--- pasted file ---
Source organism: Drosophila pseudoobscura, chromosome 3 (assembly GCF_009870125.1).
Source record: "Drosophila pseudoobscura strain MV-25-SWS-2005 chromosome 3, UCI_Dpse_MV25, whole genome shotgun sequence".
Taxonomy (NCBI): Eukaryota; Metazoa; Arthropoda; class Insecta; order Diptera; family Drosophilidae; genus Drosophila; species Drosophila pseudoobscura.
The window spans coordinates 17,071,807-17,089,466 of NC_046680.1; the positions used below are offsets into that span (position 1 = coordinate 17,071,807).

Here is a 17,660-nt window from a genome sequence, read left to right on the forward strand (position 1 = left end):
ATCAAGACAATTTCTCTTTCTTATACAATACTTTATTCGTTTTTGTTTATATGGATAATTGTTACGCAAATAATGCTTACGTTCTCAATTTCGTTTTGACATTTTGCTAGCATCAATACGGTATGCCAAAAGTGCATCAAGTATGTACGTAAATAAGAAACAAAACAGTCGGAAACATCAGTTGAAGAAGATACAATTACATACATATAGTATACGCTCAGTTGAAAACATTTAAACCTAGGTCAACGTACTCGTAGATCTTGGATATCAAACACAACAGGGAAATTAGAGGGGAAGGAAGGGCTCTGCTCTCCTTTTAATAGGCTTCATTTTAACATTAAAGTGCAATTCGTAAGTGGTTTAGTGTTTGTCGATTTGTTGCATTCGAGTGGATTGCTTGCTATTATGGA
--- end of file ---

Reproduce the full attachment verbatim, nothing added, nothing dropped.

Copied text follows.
Source organism: Drosophila pseudoobscura, chromosome 3 (assembly GCF_009870125.1).
Source record: "Drosophila pseudoobscura strain MV-25-SWS-2005 chromosome 3, UCI_Dpse_MV25, whole genome shotgun sequence".
Taxonomy (NCBI): Eukaryota; Metazoa; Arthropoda; class Insecta; order Diptera; family Drosophilidae; genus Drosophila; species Drosophila pseudoobscura.
The window spans coordinates 17,071,807-17,089,466 of NC_046680.1; the positions used below are offsets into that span (position 1 = coordinate 17,071,807).

Here is a 17,660-nt window from a genome sequence, read left to right on the forward strand (position 1 = left end):
ATCAAGACAATTTCTCTTTCTTATACAATACTTTATTCGTTTTTGTTTATATGGATAATTGTTACGCAAATAATGCTTACGTTCTCAATTTCGTTTTGACATTTTGCTAGCATCAATACGGTATGCCAAAAGTGCATCAAGTATGTACGTAAATAAGAAACAAAACAGTCGGAAACATCAGTTGAAGAAGATACAATTACATACATATAGTATACGCTCAGTTGAAAACATTTAAACCTAGGTCAACGTACTCGTAGATCTTGGATATCAAACACAACAGGGAAATTAGAGGGGAAGGAAGGGCTCTGCTCTCCTTTTAATAGGCTTCATTTTAACATTAAAGTGCAATTCGTAAGTGGTTTAGTGTTTGTCGATTTGTTGCATTCGAGTGGATTGCTTGCTATTATGGA